ANY COMPLACENT IBMers LEFT?
On the outside, the plan by Chairman John F. Akers to create a "new IBM" has been criticized -- particularly on Wall Street -- for not going far enough. But on the inside, to many of IBM's 350,000 employees, the reorganization looks like a virtual revolution.
And it's a revolution that has them worried. Indeed, from California to Maine, IBM workers who agreed to talk anonymously say that they're still reeling from Big Blue's Thanksgiving week double whammy -- the news that the company will cut 20,000 workers and that George H. Conrades, marketing head of IBM's struggling U. S. unit, had been demoted.
PUBLICIZED CUTS. If a smooth salesman and high-ranking executive such as Conrades can be sidelined, whose job is safe? "We are all panicked," says a programmer in IBM's Austin operation. "Everybody thinks they're going to be out of a job. If they wanted to get a message out with Conrades, they did it." Others say they're not waiting for their pink slips. An engineer in IBM's San Jose plant says "dozens" of his colleagues have left recently and that he is mulling over an outside job offer. He complains that, despite IBM's avowed respect for its workers, the company has mishandled the way it is cutting staff by letting it be known that the worst performers will soon be forced out. To choose those who have to go, IBM has developed a ranking system that assigns a numerical value -- from one to five -- to their work. Those with a four or five are at risk. "My headhunter told me not to leave in 1992, that I would have a black mark against me forever," he says. "It's fine to weed out people, but they should have done it years ago."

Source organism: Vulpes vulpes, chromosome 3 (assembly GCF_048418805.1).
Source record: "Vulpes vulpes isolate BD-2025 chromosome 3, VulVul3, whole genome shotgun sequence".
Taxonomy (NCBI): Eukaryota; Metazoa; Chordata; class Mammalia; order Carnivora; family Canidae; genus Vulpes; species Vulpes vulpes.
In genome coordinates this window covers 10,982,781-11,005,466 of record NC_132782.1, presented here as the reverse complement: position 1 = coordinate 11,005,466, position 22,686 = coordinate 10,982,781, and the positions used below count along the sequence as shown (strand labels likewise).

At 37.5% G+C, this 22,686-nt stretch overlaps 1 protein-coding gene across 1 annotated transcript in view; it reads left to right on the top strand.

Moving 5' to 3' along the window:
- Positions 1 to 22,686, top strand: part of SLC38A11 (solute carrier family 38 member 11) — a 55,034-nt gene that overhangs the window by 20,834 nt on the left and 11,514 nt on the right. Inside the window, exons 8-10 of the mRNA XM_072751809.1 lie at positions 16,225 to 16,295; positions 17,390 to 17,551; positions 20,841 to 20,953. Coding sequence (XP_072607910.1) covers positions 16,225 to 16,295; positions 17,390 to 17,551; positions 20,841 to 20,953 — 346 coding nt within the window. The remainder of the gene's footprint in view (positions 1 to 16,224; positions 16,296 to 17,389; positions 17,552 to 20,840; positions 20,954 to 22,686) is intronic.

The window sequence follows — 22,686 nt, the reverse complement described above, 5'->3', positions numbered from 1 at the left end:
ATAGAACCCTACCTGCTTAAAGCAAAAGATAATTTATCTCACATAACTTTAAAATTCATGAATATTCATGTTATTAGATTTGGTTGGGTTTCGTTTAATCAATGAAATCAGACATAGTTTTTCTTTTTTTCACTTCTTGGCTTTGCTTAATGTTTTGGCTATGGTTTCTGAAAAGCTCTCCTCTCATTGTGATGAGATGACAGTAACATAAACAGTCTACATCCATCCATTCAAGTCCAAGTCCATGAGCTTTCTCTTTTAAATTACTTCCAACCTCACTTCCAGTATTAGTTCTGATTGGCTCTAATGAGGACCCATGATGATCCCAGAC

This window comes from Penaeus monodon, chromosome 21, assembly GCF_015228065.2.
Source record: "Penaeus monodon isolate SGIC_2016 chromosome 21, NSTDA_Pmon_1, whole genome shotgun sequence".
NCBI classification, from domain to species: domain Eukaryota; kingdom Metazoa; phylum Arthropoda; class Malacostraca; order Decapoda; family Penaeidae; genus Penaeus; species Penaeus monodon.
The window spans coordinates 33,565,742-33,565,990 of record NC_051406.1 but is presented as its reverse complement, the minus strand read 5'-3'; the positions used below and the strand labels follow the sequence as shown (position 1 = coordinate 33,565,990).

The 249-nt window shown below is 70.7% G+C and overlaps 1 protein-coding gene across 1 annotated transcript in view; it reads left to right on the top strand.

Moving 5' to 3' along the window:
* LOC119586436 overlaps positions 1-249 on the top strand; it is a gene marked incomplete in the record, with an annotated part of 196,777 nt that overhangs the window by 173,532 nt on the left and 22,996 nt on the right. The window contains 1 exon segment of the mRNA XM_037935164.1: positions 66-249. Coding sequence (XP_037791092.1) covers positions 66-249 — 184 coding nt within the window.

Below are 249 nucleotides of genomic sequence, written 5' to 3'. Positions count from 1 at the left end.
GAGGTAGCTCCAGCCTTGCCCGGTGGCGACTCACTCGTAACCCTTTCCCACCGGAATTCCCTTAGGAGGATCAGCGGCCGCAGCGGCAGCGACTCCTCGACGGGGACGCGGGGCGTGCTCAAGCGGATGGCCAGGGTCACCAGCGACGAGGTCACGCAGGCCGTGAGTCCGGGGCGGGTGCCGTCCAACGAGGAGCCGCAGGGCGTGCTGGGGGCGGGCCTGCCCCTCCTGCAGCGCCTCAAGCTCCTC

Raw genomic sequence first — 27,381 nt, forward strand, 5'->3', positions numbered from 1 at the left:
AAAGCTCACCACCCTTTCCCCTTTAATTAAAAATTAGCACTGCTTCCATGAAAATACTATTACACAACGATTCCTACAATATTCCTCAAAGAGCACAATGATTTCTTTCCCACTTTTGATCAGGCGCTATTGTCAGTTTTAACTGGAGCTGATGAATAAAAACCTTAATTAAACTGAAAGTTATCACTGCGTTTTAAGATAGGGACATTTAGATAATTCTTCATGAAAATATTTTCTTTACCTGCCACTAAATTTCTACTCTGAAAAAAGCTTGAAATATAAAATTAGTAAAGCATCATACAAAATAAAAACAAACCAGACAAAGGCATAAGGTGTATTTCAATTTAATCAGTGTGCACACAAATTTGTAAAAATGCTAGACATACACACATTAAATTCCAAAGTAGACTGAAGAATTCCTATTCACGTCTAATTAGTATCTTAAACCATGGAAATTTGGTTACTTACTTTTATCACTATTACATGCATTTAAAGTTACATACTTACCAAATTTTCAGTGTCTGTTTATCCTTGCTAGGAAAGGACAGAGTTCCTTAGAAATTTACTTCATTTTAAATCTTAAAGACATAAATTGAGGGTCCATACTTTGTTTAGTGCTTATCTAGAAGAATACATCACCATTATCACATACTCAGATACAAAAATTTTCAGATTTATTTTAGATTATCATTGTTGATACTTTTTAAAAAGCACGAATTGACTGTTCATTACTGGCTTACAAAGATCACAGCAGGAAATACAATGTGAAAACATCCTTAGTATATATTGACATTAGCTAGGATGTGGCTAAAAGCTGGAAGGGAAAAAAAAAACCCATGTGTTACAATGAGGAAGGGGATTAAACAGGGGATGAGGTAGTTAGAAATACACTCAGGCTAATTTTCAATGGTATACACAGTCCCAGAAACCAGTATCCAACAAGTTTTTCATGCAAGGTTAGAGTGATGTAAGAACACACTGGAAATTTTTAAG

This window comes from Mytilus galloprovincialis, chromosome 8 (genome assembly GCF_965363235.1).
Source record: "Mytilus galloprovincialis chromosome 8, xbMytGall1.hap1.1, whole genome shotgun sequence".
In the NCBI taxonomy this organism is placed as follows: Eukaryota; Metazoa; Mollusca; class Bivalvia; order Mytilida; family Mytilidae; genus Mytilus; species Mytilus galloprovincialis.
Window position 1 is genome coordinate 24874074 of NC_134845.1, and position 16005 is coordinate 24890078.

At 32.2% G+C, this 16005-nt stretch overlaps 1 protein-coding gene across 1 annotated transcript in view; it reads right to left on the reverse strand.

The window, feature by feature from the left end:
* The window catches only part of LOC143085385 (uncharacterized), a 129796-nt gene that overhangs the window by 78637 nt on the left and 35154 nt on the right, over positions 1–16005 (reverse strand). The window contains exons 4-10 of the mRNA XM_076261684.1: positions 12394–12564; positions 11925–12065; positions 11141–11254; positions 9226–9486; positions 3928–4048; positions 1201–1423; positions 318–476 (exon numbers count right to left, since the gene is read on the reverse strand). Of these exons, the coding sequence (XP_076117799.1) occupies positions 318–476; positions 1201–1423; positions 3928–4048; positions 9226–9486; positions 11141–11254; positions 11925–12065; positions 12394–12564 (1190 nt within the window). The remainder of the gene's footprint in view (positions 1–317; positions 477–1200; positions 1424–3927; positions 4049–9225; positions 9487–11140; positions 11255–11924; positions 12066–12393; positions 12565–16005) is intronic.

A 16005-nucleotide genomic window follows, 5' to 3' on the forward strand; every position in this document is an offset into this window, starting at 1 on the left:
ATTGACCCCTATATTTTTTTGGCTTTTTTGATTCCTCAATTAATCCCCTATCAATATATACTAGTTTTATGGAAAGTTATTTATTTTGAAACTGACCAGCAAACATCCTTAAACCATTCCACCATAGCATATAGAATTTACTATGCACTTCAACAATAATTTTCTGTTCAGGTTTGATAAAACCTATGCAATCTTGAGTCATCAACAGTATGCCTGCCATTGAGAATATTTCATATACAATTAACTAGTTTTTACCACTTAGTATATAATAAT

Instead, IBM sought to shrink its payroll by repeatedly asking employees to leave voluntarily. Firing many workers still shocks those who believed they had a job for life with IBM. "I feel betrayed," says a White Plains (N. Y.) worker. "If IBM isn't growing, is it the fault of the employees or of the senior management?" Then, there are IBM staffers, particularly those who have been told that their jobs are safe, who say that the company's move to give product units more autonomy will breathe life into their work. "We have incredible technology in our labs," one worker says, "but it's not getting into products. Maybe now it will." If not, this revolution will look mild compared with the next.Deidre A. Depke in New York